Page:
There are two funding sources for Adoption Assistance, Title IV-E (federal) funds and state funds. Both programs can provide eligible children with a monthly assistance payment, Medicaid, reimbursement of nonrecurring adoption expenses, and certain special services not covered by any other program. There are four ways that a child can be eligible for Title IV-E adoption assistance:
Child is eligible to Aid for Families with Dependent Children and meets the definition of a child with special needs –
Adoption assistance eligibility that is based on a child’s AFDC eligibility is predicated on a child meeting the criteria for such at the time of removal. In addition, the state must determine that the child meets the definition of a child with special needs prior to finalization of the adoption.
Child is eligible for Supplemental Security Income (SSI) benefits and meets the definition of a child with special needs –
A child is eligible for adoption assistance if the child meets the requirements for Title XVI SSI benefits and is determined by the state to be a child with special needs prior to the finalization of the adoption.
Child is eligible as a child of a minor parent and meets the definition of a child with special needs –
A child is eligible for Title IV-E adoption assistance in this circumstance if, prior to the finalization of the adoption, the child’s parent was in foster care and received a Title IV-E foster care maintenance payment that covered both the minor parent and the child of the minor parent and is determined by the state to meet the definition of a child with special needs.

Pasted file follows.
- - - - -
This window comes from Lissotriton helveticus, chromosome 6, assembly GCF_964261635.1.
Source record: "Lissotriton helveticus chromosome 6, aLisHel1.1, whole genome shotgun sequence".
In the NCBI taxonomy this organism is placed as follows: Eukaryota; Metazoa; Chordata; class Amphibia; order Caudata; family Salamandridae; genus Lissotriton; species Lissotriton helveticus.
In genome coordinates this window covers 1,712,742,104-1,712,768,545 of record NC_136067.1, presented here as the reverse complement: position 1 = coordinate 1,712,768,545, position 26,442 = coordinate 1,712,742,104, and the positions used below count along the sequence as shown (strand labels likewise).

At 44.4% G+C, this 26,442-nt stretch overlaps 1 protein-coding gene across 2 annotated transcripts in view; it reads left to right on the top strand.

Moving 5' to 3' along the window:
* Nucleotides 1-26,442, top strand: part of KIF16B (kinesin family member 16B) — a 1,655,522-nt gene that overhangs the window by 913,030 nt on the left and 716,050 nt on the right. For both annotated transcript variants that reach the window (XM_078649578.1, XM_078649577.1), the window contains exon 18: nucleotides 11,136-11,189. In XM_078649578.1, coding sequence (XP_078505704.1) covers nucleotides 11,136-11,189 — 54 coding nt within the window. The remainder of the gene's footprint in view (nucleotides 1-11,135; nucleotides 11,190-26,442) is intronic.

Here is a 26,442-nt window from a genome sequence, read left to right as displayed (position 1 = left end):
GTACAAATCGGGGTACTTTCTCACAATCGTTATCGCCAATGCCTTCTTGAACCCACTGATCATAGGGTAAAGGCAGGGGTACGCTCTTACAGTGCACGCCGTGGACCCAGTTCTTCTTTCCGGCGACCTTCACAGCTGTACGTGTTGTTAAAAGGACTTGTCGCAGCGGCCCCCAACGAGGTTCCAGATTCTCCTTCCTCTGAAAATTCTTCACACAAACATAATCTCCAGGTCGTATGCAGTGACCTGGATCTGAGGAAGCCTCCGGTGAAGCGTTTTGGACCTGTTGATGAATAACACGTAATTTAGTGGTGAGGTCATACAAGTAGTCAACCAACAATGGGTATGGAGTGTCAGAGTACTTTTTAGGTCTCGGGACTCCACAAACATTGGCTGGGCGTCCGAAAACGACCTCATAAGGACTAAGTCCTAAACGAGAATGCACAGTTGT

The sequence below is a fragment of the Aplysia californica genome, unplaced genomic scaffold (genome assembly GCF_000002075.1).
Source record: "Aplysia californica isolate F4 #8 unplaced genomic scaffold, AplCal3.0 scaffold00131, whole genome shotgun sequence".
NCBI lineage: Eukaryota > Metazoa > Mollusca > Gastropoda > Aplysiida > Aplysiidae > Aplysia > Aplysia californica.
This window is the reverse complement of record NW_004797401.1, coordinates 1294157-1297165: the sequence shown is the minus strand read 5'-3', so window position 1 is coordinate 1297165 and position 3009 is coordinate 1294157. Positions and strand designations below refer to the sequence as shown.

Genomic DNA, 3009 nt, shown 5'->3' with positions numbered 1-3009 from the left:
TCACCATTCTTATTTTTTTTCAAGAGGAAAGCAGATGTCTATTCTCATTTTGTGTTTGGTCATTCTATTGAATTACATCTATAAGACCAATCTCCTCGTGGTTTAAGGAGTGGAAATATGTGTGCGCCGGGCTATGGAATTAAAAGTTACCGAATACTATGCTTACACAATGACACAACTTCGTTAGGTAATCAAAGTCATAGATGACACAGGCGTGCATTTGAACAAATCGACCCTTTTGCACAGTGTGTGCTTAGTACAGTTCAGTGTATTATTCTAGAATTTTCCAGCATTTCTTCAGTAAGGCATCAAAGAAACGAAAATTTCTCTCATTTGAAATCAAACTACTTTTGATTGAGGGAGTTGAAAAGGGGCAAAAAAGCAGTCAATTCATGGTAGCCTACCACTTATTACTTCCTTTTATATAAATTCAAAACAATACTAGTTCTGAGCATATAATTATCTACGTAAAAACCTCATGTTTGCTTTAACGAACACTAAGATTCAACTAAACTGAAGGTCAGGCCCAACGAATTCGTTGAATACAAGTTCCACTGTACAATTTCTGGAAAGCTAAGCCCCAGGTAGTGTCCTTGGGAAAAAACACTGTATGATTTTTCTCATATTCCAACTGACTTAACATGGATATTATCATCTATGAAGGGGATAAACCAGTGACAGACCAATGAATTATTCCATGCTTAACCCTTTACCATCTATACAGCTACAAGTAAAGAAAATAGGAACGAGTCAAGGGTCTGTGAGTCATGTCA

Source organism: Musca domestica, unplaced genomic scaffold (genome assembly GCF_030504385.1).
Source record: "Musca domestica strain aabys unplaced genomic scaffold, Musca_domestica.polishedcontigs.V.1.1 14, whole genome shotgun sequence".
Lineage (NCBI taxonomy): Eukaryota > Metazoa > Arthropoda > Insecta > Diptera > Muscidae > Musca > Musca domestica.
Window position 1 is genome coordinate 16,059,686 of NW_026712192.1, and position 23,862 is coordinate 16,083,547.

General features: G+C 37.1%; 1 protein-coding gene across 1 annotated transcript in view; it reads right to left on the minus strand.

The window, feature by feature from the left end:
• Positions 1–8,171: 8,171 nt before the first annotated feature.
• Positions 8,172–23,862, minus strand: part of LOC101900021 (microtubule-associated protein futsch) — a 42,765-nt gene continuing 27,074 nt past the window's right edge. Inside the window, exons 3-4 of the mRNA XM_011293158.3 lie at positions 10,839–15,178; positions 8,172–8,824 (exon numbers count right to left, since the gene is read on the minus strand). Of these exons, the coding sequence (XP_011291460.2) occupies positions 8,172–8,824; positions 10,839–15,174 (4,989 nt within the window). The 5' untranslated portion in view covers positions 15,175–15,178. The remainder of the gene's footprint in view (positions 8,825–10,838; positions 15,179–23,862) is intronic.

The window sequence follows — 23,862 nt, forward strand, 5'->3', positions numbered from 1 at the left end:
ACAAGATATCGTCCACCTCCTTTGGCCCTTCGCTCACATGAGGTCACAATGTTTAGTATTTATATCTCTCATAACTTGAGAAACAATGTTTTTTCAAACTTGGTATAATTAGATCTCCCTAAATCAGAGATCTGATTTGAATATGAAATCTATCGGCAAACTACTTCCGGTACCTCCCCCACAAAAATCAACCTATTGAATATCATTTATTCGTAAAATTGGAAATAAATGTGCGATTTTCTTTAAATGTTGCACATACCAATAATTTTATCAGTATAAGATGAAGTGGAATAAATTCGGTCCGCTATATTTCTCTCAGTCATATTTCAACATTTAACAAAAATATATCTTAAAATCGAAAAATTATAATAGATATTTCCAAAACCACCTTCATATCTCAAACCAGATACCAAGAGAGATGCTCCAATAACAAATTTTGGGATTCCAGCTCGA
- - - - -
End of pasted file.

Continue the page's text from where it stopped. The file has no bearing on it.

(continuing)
Child is eligible due to prior Title IV-E adoption assistance eligibility and meets the definition of a child with special needs –
In the situation where a child is adopted and receives Title IV-E adoption assistance, but the adoption later dissolves or the adoptive parents die, a child may continue to be eligible for Title IV-E adoption assistance in a subsequent adoption. The only determination that must be made by the state prior to the finalization of the subsequent adoption is whether the child is a child with special needs consistent with the requirements in section 473(c) of the Act. Need and eligibility factors in section 473(a)(2)(A) of the act must not be re-determined when such a child is subsequently adopted because the child is to be treated as though his or her circumstances are the same as those prior to his or her previous adoption. Since Title IV-E adoption assistance eligibility need not be re-established in such subsequent adoptions, the manner of a child’s removal from the adoptive home, including whether the child is voluntarily relinquished to an individual or private agency, is irrelevant.
The child who receives federally funded adoption assistance is assured that if the adopting family moves to any other state Medicaid coverage will still be available.
For children who do not meet the Title IV-E criteria, state funds may be available for adoption assistance. The child must meet the definition of special needs and, at the time the adoption was initiated, be in the court-ordered custody of DHS or a federally recognized Indian tribe as defined by the federal Indian Child Welfare Act and the Oklahoma Indian Child Welfare Act. If the child moves to another state, that state may or may not provide Medicaid coverage; the majority of states are providing this coverage.
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